foreach (i, where; [tr!"hand", tr!"bush"]) format(tr!("One bird in the %1$s", "%2$d birds in the %1$s")(i + 1), where);
Again, the specifier with the highest position argument will never be seen by
format. On a side note, some translations may need a reordering of words, so translators may need to use position arguments in their translated format strings anyway.
Note: Specifiers with and without a position argument must not be mixed.
Translators will be able to produce the best translations if they get to work with full sentences, like
auto message = format(tr!`Could not open the file "%s" for reading.`, file);
However, in support of legacy code, concatenations of strings do work:
auto message = tr!`Could not open the file "` ~ file ~ tr!`" for reading.`;
Optionally, two kinds of attributes can be passed to
tr, in the form of an associative array initializer. These are for passing notes to the translator and for disambiguating identical sentences with different meanings.
Passing notes to the translator
Sometimes a sentence can be interpreted to mean different things, and then it is important to be able to clarify things for the translator. Here is an example of how to do this:
auto name = tr!("Walter Bright", [Tr.note: "Proper name. Phonetically: ˈwɔltər braɪt"]);
gettext manual has a section about the translation of proper names.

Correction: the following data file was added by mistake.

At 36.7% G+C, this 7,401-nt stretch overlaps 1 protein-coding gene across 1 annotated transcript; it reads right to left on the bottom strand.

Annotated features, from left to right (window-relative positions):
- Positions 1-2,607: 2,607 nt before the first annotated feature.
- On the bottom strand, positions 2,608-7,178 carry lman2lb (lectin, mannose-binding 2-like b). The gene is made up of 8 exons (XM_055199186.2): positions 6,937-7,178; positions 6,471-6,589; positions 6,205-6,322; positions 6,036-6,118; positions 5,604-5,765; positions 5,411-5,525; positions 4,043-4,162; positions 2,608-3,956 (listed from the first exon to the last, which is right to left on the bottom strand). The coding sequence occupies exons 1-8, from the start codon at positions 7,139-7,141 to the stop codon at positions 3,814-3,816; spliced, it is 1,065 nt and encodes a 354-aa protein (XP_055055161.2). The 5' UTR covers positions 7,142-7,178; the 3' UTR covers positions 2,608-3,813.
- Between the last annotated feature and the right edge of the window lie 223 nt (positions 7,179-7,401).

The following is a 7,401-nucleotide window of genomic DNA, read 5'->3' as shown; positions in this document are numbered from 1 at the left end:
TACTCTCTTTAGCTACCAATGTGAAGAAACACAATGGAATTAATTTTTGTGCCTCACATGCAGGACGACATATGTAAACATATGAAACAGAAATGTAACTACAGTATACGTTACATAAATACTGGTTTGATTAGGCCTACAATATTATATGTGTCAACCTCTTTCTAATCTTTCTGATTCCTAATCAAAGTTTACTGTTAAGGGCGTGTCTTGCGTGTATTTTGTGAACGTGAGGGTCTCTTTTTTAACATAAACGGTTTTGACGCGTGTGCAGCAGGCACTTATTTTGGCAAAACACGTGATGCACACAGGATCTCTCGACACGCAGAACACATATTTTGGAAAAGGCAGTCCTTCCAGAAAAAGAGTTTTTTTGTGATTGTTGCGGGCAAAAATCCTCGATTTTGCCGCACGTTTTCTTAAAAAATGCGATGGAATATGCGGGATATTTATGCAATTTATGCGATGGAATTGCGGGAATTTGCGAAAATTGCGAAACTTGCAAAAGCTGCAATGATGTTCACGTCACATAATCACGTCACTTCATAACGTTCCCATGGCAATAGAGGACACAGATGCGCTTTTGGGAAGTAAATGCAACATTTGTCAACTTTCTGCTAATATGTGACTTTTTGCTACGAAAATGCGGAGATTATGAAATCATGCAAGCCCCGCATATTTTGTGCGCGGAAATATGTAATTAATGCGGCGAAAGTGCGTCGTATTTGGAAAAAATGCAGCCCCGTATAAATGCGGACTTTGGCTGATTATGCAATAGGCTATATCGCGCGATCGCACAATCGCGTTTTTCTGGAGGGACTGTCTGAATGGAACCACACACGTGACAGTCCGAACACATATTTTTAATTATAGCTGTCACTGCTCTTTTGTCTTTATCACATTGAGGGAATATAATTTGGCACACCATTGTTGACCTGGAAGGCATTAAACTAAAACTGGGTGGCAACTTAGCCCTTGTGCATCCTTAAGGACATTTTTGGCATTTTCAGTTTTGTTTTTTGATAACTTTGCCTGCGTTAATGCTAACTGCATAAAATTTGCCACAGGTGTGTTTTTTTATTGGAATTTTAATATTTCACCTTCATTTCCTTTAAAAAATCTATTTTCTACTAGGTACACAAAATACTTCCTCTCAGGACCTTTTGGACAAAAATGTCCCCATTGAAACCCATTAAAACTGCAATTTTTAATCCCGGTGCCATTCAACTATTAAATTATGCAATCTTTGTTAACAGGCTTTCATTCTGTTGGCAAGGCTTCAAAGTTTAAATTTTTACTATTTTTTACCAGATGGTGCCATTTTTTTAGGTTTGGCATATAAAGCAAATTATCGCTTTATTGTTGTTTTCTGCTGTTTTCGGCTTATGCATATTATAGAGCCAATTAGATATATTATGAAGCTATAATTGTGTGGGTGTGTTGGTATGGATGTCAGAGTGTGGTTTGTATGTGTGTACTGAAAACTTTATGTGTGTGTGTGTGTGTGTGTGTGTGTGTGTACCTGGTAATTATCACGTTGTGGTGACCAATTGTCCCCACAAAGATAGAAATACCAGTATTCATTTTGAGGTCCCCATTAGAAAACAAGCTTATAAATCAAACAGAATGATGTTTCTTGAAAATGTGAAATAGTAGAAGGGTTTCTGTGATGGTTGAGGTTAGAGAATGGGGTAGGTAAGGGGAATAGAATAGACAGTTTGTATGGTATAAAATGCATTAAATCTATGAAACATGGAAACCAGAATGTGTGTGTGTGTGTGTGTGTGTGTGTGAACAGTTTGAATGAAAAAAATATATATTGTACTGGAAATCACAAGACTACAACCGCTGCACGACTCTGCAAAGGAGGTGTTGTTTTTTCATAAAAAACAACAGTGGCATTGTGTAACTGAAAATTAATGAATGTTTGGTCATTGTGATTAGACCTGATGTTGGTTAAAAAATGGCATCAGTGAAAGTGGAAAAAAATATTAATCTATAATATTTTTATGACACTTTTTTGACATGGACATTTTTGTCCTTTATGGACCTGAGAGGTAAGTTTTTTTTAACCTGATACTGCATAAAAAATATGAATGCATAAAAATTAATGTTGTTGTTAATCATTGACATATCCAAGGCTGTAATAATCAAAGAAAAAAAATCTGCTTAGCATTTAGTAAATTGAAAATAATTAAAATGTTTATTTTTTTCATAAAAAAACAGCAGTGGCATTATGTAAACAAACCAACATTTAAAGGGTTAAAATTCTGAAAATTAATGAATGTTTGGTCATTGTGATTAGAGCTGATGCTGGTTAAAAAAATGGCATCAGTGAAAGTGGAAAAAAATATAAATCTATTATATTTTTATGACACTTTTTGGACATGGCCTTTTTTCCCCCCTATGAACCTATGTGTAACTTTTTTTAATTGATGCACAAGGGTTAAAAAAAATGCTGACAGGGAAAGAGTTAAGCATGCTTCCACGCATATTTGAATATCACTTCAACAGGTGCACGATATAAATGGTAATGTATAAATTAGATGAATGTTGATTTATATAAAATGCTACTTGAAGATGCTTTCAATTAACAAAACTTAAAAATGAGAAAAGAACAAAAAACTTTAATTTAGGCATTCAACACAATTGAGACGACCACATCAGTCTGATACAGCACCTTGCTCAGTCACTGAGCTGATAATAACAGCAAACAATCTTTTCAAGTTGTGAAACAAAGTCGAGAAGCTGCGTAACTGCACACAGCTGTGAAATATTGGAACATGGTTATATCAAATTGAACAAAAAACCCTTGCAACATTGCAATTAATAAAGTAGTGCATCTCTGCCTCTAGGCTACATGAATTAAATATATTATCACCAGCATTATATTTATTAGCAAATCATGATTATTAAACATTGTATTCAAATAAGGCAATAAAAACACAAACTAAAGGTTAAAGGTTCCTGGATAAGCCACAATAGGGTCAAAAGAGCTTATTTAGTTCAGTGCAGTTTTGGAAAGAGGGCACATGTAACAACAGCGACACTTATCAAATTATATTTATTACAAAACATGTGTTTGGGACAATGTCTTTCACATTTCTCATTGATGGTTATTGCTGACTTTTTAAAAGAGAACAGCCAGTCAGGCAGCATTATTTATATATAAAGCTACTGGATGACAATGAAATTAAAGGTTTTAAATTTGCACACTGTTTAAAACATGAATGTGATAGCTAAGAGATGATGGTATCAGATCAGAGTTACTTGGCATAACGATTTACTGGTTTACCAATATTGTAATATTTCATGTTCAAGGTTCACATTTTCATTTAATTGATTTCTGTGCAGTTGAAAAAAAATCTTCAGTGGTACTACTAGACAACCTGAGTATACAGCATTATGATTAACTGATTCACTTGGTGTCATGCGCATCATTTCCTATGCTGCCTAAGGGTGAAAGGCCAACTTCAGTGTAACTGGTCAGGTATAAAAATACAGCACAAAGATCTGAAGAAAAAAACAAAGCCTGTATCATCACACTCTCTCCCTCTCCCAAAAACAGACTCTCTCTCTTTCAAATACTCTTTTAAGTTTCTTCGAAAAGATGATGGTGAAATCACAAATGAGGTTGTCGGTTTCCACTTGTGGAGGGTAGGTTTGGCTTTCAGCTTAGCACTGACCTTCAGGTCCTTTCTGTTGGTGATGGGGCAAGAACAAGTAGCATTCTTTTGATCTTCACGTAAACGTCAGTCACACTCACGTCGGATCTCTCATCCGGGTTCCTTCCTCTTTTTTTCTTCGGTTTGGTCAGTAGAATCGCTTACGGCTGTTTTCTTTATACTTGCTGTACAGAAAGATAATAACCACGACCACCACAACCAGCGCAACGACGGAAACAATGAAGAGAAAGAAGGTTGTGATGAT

Disambiguate identical sentences
Multiple occurrences of the same sentence are combined into one translation by default. In some cases, that may not work well. Some language, for example, may need to translate identical menu items in different menus differently. These can be disambiguated by adding a context like so:
auto labelOpenFile = tr!("Open", [Tr.context: "Menu|File"]); auto labelOpenPrinter = tr!("Open", [Tr.context: "Menu|File|Printer"]);
Notes and comments can be combined in any order:
auto message1 = tr!("Review the draft.", [Tr.context: "document"]); auto message2 = tr!("Review the draft.", [Tr.context: "nautical", Tr.note: `Nautical term! "Draft" = how deep ` ~ `the bottom of the ship is below ` ~ `the water level.`]);
Selecting a translation
Use the following functions to discover translation tables, get the language code for a table and activate a translation:
string availableLanguages(string moPath = null) string languageCode() @safe string languageCode(string moFile) @safe void selectLanguage(string moFile) @safe
Note that any translation that happens before a language is selected, results in the value of the hard coded string.
See the full readme for adding and updating translations, impact on footprint and performance, limitations, and lots more.
Here's the result of two runs of one of the examples:
Hello! My name is Joe. I'm counting one apple. Hello! My name is Schmoe. I'm counting 3 apples. Hello! My name is Jane. I'm counting 5 apples. Hello! My name is Doe. I'm counting 7 apples.
Привіт! Мене звати Joe. Я рахую 1 яблуко. Привіт! Мене звати Schmoe. Я рахую 3 яблука. Привіт! Мене звати Jane. Я рахую 5 яблук. Привіт! Мене звати Doe. Я рахую 7 яблук.
Notice how the translation of "apple" in the last translation changes with three different endings dependent on the number of apples.